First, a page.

There is a fierce new opponent in the fight against advanced pleural mesothelioma. The novel drug, NGR-hTNF, has shown encouraging results after a Phase III clinical trial testing the drug’s impact on late stage mesothelioma. The recently released results of the study showed a 40 percent improvement in the survival time of advanced stage mesothelioma patients.

The drug was developed by the Italian pharmaceutical company MolMed. NGR-hTNF slows down the growth and metastasis of cancerous tumors, making it possible for late stage patients to live longer with the disease, welcome news for Stage 3 and Stage 4 patients.

“For the first time in malignant pleural mesothelioma a highly significant clinical benefit was achieved in a large subpopulation with the worst prognosis, represented by patients…rapidly progressing after first line treatment,” said MolMed CEO Claudio Borgman.

NGR-hTNF has been primarily used in patients with relapsed mesothelioma—patients who have had previous treatment only to have tumors reappear. It has also been studied in combination with chemotherapy for various cancers.

How NGR-hTNF Prevents Mesothelioma Growth

NGR-hTNF is a novel therapeutic agent that aims to inhibit the production of blood vessels in the tumor, thereby stopping it from getting bigger. Blood vessels are the primary fuel source for mesothelioma tumors, providing oxygen and nutrients that allow the tumor to thrive.

Angiogenesis is simply the scientific name for the process of new blood vessels growing. Without angiogenesis, tumors do not grow or spread; this drug is aiming to cut off the metastasis of mesothelioma.

Angiogenesis (n) – the formation of new blood vessels

Angiogenesis normally occurs when signaling molecules bind to healthy cell receptors in the body, cuing the cell to develop more blood vessel cells. This is the same process that occurs when a cut or wound heals.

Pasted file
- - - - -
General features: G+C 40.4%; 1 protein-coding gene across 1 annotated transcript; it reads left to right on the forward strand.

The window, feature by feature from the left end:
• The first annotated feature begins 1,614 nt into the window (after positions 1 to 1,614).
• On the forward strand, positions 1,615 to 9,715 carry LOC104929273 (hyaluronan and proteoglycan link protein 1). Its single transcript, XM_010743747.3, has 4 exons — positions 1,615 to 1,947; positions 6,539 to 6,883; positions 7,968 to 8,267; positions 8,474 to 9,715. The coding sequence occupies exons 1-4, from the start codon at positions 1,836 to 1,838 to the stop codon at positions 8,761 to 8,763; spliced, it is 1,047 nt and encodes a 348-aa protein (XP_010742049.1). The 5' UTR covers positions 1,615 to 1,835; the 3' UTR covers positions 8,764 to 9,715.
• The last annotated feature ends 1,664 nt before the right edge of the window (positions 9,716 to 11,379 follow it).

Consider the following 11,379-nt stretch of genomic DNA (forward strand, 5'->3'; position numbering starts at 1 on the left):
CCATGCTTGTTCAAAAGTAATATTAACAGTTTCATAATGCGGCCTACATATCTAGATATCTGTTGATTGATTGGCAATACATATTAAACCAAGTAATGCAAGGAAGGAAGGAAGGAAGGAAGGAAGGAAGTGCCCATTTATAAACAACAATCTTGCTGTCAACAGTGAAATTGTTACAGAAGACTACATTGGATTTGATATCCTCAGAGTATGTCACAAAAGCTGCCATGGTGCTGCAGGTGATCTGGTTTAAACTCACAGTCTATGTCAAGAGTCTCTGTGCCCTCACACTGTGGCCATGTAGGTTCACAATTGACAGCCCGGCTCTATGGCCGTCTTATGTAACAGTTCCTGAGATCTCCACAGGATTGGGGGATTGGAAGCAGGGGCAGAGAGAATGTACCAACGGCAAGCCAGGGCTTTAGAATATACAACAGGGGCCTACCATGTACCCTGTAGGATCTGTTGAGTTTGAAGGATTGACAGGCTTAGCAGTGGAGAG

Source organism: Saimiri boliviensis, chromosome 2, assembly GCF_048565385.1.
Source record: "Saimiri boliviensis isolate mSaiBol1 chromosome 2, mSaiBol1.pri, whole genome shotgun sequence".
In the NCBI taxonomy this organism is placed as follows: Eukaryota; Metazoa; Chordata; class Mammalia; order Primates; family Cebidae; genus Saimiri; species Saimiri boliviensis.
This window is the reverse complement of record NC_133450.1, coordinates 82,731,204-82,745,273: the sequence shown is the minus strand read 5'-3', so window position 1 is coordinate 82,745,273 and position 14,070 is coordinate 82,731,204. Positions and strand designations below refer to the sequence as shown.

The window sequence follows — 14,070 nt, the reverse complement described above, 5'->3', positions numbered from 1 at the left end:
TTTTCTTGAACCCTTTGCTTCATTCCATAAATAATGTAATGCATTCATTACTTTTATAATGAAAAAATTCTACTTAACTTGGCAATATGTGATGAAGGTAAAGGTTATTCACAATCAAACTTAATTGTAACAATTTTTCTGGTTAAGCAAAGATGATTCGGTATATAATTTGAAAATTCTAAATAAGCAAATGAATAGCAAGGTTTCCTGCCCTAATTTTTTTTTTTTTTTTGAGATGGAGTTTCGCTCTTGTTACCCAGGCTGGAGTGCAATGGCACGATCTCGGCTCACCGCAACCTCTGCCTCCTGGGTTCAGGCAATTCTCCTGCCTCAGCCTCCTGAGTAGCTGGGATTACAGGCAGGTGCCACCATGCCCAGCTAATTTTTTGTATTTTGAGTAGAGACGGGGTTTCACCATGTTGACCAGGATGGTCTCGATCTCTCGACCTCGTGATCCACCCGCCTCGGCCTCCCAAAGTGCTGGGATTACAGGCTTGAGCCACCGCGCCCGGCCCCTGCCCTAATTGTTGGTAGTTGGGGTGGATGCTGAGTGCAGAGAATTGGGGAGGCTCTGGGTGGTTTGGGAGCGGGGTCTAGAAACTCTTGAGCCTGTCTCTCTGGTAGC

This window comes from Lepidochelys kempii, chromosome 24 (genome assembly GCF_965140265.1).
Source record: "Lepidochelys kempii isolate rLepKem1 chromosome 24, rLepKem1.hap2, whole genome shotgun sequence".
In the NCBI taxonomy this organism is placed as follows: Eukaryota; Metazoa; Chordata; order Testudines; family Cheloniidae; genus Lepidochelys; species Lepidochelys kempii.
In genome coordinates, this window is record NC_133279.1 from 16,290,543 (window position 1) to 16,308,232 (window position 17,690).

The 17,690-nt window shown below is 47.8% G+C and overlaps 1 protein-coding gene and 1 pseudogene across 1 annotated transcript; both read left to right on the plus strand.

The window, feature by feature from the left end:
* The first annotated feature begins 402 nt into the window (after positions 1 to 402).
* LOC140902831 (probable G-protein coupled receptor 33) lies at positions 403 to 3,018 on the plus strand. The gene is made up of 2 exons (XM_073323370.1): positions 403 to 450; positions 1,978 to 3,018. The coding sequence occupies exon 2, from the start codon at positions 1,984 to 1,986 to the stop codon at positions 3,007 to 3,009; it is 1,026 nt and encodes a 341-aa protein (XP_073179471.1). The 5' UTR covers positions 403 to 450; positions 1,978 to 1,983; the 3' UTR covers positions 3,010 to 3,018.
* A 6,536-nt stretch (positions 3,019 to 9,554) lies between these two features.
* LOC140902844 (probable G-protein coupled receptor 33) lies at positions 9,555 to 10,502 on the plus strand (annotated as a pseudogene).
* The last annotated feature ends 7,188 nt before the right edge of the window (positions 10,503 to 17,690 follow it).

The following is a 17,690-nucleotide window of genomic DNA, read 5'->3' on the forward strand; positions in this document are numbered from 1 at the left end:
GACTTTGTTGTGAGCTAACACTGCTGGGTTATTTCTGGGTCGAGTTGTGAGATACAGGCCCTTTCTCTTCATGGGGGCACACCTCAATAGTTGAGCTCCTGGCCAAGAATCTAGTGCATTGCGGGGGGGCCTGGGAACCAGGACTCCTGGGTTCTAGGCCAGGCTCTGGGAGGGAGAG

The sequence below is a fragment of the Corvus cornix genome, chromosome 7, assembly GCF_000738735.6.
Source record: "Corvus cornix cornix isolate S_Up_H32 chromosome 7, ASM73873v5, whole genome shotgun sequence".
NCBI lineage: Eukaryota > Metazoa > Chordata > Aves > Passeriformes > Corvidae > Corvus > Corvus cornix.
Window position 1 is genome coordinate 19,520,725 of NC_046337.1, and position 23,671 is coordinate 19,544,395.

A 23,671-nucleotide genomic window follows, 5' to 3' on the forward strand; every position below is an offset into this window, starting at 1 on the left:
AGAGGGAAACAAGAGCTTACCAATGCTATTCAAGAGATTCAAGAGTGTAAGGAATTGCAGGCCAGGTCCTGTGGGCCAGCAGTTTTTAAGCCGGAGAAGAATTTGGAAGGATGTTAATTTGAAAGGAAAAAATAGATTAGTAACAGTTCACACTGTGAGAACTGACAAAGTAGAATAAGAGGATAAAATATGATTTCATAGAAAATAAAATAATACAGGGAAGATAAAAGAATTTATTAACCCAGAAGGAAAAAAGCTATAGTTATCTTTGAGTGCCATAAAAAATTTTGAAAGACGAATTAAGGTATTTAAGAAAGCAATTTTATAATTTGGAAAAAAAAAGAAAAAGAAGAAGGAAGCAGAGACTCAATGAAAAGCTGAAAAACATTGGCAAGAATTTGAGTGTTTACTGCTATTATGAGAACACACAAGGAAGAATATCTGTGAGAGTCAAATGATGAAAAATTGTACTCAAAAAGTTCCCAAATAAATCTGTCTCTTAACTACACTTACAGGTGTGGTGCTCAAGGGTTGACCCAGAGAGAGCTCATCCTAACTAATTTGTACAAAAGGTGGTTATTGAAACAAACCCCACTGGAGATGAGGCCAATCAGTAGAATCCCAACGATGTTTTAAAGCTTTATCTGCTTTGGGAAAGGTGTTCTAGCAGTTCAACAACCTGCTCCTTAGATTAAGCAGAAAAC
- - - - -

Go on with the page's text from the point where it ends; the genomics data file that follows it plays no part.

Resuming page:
The introduction of an angiogenesis inhibitor causes the signaling molecules to bind to the drug instead of to cells that are essential to blood vessel production.

When mesothelioma develops, however, these signaling molecules also bind with the cancerous cell receptors, which stimulates the growth of blood vessels within the tumor. NGR-hTNF is specifically designed to stop the growth of blood vessels produced by the mesothelioma tumor.

This is where the name of the drug comes from. “NGR” is a peptide that binds to the molecules that signal blood vessel growth. “hTNF” (human tumor necrosis factor) is an anti-tumor agent binded to NGR, which essentially brings hTNF along for the ride.

Benefit for Late Stage Mesothelioma Patients

Angiogenesis drugs like NGR-hTNF may only stop or slow down the growth of mesothelioma, not reverse it. Although this drug wouldn’t kill mesothelioma cells, it could lead to the management of mesothelioma, which could drastically increase survival times. In part, the life expectancy of mesothelioma patients is short because there is no effective means of slowing down the growth of the disease.

Drugs that focus on the maintenance of mesothelioma hold the most potential for late stage mesothelioma patients.

There are fewer treatment options for patients as their disease progresses, but if a successful angiogenesis drug is found, late stage patients could live longer with their disease.

This specific clinical trial only tested NGR-hTNF as a single agent, meaning it was the only treatment given to patients at the time. This makes it clear that the drug has a significant clinical effect on increasing survival times by preventing metastasis.

The Future of Angiogenesis-Inhibiting Drugs

Angiogenesis drugs have been tested before in mesothelioma but to little or no avail. Avastin (bevacizumab) is one of the world’s most popular angiogenesis-inhibiting drugs, but hasn’t proven to be very successful with mesothelioma patients.

NGR-hTNF, however, could become a breakaway drug for relapsed and late stage patients as well as those who have finished their first rounds of treatment. The drug has been studied in a variety of clinical trials in the past for different forms of non-small cell lung cancers. In fact, NGR-hTNF is still being studied in several clinical trials currently underway.

One study is testing the efficacy of the drug in combination with the chemotherapy drug doxorubicin in patients with soft-tissue sarcomas. Hopefully, these studies will shed more light on the drug’s potential for mesothelioma patients.

The next step in the development of NGR-hTNF is Phase IV trials in which patients would be able to receive the drug from their own physician. This is a cause for hope for all mesothelioma patients as this demonstrates real progress toward the long-term management of mesothelioma and a longer life for patients.

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About the Writer, Andrew Devine

Andrew Devine is a contributing writer for Mesothelioma Guide. He has developed an interest in educating patients and their families on everything from new treatments to what to expect after diagnosis.